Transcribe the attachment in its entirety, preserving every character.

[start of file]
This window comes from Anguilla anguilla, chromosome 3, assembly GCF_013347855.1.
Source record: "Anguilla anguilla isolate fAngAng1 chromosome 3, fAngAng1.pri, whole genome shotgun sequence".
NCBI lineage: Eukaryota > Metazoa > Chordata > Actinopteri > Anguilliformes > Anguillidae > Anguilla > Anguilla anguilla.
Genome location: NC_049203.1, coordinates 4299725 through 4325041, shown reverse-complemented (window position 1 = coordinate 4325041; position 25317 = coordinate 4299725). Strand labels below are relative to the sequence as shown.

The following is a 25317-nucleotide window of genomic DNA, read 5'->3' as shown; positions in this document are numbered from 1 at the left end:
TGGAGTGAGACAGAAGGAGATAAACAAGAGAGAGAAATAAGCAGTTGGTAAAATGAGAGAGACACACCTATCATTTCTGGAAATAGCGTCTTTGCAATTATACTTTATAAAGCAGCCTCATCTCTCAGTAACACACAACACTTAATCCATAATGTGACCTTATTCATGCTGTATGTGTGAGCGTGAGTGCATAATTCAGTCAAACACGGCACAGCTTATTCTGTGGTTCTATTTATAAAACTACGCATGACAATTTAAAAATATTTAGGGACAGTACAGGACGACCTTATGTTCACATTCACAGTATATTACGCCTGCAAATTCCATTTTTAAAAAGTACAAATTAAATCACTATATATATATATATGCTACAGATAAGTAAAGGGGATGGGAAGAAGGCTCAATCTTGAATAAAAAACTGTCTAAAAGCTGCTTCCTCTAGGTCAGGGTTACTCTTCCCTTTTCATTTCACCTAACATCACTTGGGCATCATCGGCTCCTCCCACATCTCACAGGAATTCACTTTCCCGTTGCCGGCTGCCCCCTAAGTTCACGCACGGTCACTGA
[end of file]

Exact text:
This window comes from Anguilla anguilla, chromosome 3, assembly GCF_013347855.1.
Source record: "Anguilla anguilla isolate fAngAng1 chromosome 3, fAngAng1.pri, whole genome shotgun sequence".
NCBI lineage: Eukaryota > Metazoa > Chordata > Actinopteri > Anguilliformes > Anguillidae > Anguilla > Anguilla anguilla.
Genome location: NC_049203.1, coordinates 4299725 through 4325041, shown reverse-complemented (window position 1 = coordinate 4325041; position 25317 = coordinate 4299725). Strand labels below are relative to the sequence as shown.

The following is a 25317-nucleotide window of genomic DNA, read 5'->3' as shown; positions in this document are numbered from 1 at the left end:
TGGAGTGAGACAGAAGGAGATAAACAAGAGAGAGAAATAAGCAGTTGGTAAAATGAGAGAGACACACCTATCATTTCTGGAAATAGCGTCTTTGCAATTATACTTTATAAAGCAGCCTCATCTCTCAGTAACACACAACACTTAATCCATAATGTGACCTTATTCATGCTGTATGTGTGAGCGTGAGTGCATAATTCAGTCAAACACGGCACAGCTTATTCTGTGGTTCTATTTATAAAACTACGCATGACAATTTAAAAATATTTAGGGACAGTACAGGACGACCTTATGTTCACATTCACAGTATATTACGCCTGCAAATTCCATTTTTAAAAAGTACAAATTAAATCACTATATATATATATATGCTACAGATAAGTAAAGGGGATGGGAAGAAGGCTCAATCTTGAATAAAAAACTGTCTAAAAGCTGCTTCCTCTAGGTCAGGGTTACTCTTCCCTTTTCATTTCACCTAACATCACTTGGGCATCATCGGCTCCTCCCACATCTCACAGGAATTCACTTTCCCGTTGCCGGCTGCCCCCTAAGTTCACGCACGGTCACTGA